In orders issued to the companies, the FTC said that it was seeking “information and documents on the terms, scope, structure, and purpose of” small and unreported transactions made between January 1, 2010 and December 31, 2019. The commission’s study will focus on quiet acquisitions and acqui-hires, not large deals like Facebook’s purchases of Instagram and WhatsApp.

The CIA secretly bought a company called Crypto AG that sold encryption devices across the world. Then it rigged those devices so it could easily listen in on encrypted messages. Here’s Greg Miller at The Washington Post with an all-time holy-wow of an investigation:

“It was the intelligence coup of the century,” the CIA report concludes. “Foreign governments were paying good money to the U.S. and West Germany for the privilege of having their most secret communications read by at least two (and possibly as many as five or six) foreign countries.”

US officials say Huawei can covertly access mobile-phone networks around the world through “back doors” designed to be used by law enforcement. The news comes as the Trump administration ramps up its push for US allies to block the Chinese company. Bojan Pancevski at The Wall Street Journal has the story, which will be cited every single time lawmakers call for the installation of a “backdoor” in encryption technology from now until the end of time.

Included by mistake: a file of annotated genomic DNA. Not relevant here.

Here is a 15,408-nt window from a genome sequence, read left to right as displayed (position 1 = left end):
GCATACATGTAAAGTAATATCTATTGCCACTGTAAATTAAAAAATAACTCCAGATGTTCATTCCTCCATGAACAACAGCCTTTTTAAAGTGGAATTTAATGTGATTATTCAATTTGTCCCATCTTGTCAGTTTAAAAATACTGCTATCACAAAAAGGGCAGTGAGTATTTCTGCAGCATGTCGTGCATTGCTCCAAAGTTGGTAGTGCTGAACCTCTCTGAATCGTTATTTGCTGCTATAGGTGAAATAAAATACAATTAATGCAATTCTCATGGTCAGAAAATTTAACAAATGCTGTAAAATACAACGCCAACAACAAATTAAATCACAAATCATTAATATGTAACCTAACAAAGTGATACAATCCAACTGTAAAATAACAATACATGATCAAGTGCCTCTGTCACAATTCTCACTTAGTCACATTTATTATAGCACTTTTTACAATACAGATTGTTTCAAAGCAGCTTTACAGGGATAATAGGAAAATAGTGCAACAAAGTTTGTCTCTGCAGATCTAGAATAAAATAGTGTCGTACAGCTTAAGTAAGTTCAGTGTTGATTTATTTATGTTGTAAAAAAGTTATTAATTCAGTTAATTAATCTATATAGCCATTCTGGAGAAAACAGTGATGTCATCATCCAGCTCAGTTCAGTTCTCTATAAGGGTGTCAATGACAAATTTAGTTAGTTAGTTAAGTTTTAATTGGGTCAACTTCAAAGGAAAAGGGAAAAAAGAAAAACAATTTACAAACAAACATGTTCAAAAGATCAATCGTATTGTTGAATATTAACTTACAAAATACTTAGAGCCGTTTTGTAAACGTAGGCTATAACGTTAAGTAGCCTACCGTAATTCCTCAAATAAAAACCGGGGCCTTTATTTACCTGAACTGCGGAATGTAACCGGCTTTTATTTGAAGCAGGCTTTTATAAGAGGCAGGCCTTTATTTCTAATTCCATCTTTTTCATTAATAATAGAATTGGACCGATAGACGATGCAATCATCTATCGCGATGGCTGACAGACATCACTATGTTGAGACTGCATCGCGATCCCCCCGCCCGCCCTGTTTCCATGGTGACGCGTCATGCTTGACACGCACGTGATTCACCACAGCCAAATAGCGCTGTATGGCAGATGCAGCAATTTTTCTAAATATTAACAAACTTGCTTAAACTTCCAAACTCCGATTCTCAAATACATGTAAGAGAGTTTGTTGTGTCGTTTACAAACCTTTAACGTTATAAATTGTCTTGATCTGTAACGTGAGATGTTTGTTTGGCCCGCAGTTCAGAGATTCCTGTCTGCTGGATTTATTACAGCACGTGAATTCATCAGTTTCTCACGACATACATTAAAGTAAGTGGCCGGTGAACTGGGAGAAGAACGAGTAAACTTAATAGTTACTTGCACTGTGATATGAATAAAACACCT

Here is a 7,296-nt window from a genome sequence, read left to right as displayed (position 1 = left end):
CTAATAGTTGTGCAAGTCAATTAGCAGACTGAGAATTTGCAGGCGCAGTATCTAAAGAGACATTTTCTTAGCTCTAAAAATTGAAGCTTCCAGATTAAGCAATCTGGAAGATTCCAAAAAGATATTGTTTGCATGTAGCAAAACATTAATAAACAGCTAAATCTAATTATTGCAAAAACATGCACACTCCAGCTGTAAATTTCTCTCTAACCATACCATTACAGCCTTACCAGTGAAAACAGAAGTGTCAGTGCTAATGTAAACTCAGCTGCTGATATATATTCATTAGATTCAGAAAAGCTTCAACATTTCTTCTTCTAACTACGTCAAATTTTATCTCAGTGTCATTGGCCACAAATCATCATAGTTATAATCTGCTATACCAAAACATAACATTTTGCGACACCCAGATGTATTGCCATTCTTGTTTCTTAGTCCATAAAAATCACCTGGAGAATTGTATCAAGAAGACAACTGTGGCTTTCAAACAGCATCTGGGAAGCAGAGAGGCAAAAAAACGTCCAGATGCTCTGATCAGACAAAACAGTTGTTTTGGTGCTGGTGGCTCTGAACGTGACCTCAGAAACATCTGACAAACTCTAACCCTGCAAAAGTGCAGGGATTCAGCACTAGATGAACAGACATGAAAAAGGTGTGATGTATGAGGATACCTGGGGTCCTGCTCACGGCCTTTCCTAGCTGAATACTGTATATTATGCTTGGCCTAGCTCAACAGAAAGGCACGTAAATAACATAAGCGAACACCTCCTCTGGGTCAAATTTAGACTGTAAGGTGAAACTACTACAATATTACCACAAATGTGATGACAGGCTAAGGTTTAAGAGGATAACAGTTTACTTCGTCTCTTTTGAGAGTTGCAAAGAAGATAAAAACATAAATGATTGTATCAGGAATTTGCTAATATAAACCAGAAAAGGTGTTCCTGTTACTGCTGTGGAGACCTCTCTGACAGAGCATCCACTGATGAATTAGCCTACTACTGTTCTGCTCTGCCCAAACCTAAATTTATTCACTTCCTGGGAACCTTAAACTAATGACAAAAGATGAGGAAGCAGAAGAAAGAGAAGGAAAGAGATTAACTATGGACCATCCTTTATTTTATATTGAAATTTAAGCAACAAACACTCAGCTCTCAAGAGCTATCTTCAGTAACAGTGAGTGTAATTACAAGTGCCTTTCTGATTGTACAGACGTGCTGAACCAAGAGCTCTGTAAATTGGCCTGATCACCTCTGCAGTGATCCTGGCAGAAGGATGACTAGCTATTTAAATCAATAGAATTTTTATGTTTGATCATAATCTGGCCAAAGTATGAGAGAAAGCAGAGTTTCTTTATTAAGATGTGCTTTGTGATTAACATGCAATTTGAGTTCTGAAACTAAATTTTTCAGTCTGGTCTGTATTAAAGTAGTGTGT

“We have evidence that Huawei has the capability secretly to access sensitive and personal information in systems it maintains and sells around the world,” said national security adviser Robert O’Brien.

“Huawei does not disclose this covert access to its local customers, or the host nation national-security agencies,” another senior U.S. official said.

Bernie Sanders and Pete Buttigieg, the leading presidential candidates, are calling each other out in Facebook ads aimed at driving last-minute donations ahead of Tuesday’s New Hampshire primary. The increasingly personal ads mirror the infighting among Democrats following the razor-close finish in Iowa. (Cat Zakrzewski / The Washington Post)

Mike Bloomberg’s presidential campaign is asking tech leaders to refer their most talented colleagues and friends to his massive election operation in New York. The request stands in contrast to Bloomberg’s Democratic rivals, who have been actively criticizing Big Tech. (Theodore Schleifer / Recode)

Roughly a dozen law enforcement agencies in Florida have tried or bought access to Clearview AI’s facial recognition app. Privacy experts warn the app could allow police officers to identify anyone on the street, deterring political rallies or even people going about their daily lives. (Allison Ross, Malena Carollo and Kathryn Varn / Tampa Bay Times)

A profile of Sarah Miller, a Treasury Department aide turned antitrust activist who wants to reshape the American economy by targeting big companies in industries from tech to agriculture and medicine. (David McCabe / The New York Times)

The European Union backed away from plans to call for a five-year moratorium on the use of facial recognition technology in public spaces. It’s leaving the responsibility of choosing to impose a ban to member states, despite concerns from privacy groups that the technology will harm civil liberties. (Javier Espinoza and Madhumita Murgia / Financial Times)